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TESOL Certification

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Hey all,


I have the opportunity to take a massively discounted TESOL course that would, normally, be absolutely out of my price range. I'm looking into it, as, I figure, the more skills the better, but was wondering if having this would make any difference in the applications cycle.  Obviously I know it can't hurt me, but I was curious if it might have benefits above and beyond just "knowing more".


I realize this is sort of a dumb and maybe obvious question, but I just wanted to see if anyone here had thoughts.  I want to do it anyway, but it would be extra awesome if it might be of some use in the hell that is applications.



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Mine are along the same lines as yours (having more skills won't hurt), but the only thing I can imagine it "helping" with in a less vague way is if it's a teaching-heavy program.  You could market yourself as having the skill set to be more prepared for teaching ESL students and those who struggle with grammar.  But I think this is a rather weak helper, if that makes sense, and I doubt it would be a game-changer.


ETA: This is all just guessing, though, if that's not clear.

Edited by Lons
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Is it a TEFL course, or a TESOL course, for starters?


TESOL is for higher learning ESL, and that's typically always through an actual graduate program.  This is to say, a TESOL Master's completed at a university is an actual accredited certification and a course really isn't.


I have no idea how graduate programs in literature value ESL teaching.  Still, it is the act of teaching experience an in actual classroom that's more valued when you apply for ESL jobs, than say, a weekend/online/quick TEFL course.  If you completed a course and possess zero ESL teaching experience, then that's (sorry, to be quite honest) nothing much at all.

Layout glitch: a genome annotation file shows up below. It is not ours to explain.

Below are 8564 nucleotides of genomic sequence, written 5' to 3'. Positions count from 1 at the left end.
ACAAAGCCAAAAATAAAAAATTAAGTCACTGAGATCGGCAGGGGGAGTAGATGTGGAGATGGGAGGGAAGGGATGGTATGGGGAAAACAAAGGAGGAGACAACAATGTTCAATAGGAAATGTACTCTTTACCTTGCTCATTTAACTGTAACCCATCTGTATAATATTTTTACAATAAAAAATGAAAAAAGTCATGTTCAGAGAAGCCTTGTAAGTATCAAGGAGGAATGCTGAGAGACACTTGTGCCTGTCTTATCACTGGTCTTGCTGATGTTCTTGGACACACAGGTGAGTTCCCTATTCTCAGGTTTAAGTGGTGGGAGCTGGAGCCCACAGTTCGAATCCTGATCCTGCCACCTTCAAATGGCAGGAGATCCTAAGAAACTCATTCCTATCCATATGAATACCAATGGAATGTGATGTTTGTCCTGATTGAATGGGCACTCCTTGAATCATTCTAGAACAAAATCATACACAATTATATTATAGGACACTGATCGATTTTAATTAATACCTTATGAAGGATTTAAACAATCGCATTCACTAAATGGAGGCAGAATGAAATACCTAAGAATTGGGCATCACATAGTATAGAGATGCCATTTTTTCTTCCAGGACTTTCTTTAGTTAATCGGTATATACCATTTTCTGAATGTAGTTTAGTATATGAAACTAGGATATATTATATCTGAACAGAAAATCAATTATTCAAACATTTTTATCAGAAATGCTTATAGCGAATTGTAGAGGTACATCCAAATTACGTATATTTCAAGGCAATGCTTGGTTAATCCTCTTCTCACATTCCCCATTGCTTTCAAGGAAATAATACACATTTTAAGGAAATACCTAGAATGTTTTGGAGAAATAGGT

If you have some teaching experience, then I really wouldn't worry about the course itself.  Don't waste your time unless you've got some to spare.  I would never sacrifice my grad school app time just to complete a course that does not supplement (competitively nor enough) my actual classroom time.



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Well, it lists itself as a TEFL/TESOL course, and is, at least claiming to be, internationally recognized.  And it is by no means a quick course--there is a requirement of 150 hours of work, with input from tutors and teachers.


The comment about actual teaching time being more important is definitely valid, though.  The program does give simulated experience, but I know it isn't the same thing.  I do have a little over a year's worth experience teaching comp, and I know that will do me more good than this course.


But, considering the fact that I have 3 ESL students in my class right now, I may still do this anyway...  It would have been nice if it gave a leg-up in the apps, but it'll still be useful to me after graduate school.


(also, as it stands, I have so much time to spare. :) I teach one class two days a week...I'll be drowning in free-time until final papers come along).

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For admissions, I can't see how it would benefit you. For TAships, if there is a real practicum involved, it might help. Bear in mind, though, that TEFL/TESOL/etc. courses are a dime a dozen and are often no good. The industry standard is the Cambridge CELTA or Trinity TESOL, and to a lesser extent SIT. Those courses include observed teaching practice and take about a month (40 hours a week or so). One of those plus a bachelor's (or often just the bachelor's) lets you apply for entry-level EFL jobs. But since you already have teaching experience, I'd suggest saving your money and just reading a book like Ferris and Hedgcock's Teaching ESL Composition.

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